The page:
By the time Sasha Orewa graduated college in 2019, she had been exposed to plenty of things. Design research wasn’t one of them. Ditto UX, interaction design, or experience design. “While I had done a good deal of research and was familiar with evidence-based design in an academic setting, I had little knowledge about design-related career paths,” she explains, a scenario she sees as typical for a lot of BIPOC (Black, Indigenous, people of color) students. “I think there are only certain paths presented to you as viable,” she says, “which is unfortunate because I think a lot of the systems and things that need redesigning disproportionally affect people of color.” And yet less than three years later, the public health and sociology major would find herself working on an IDEO design-research team.
She got there via Color by Design (CxD), RepresentEd’s newest fellowship designed for BIPOC in partnership with IDEO. The first cohort of design-research fellows will finish the program in June, and the experience has been groundbreaking: for IDEO and, we think, for the fellows, fewer than five of whom came to the fellowship with any previous design experience. That’s, well, by design.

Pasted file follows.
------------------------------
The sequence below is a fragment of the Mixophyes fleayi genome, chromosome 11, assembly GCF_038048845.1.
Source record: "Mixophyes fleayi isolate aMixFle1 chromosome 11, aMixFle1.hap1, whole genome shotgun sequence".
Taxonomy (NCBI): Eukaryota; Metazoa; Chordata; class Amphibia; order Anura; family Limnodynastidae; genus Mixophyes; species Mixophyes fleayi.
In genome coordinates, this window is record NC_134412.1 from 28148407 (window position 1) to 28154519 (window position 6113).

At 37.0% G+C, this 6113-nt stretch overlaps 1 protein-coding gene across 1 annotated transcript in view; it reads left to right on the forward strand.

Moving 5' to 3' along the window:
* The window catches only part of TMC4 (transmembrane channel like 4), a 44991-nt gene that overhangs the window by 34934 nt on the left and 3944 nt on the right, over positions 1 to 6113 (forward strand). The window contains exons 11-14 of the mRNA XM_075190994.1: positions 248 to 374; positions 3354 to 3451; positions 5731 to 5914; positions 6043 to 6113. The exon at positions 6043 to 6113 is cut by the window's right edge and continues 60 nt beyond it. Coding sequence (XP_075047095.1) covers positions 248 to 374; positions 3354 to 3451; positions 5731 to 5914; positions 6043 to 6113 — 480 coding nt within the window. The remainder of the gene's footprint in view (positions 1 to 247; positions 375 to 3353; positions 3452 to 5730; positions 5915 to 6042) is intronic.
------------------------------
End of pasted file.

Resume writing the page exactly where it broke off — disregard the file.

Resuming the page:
“The program is about increasing access to design—not just to IDEO but the design industry as a whole,” says RepresentED CEO and founder Rashida Hanif. “CxD has served as a proof of concept that someone can go from zero design knowledge to designer and bring value from day one.”
After completing a three-month part-time professional training course that ran from September through November 2021, the 14 fellows have been integrated as full members of the IDEO community during their six-month fellowship. They’ve been working alongside IDEO employees on key client projects, among them engagements with a major tech company, projects around access to abortion, and the reimagining of the student experience at colleges like NYU.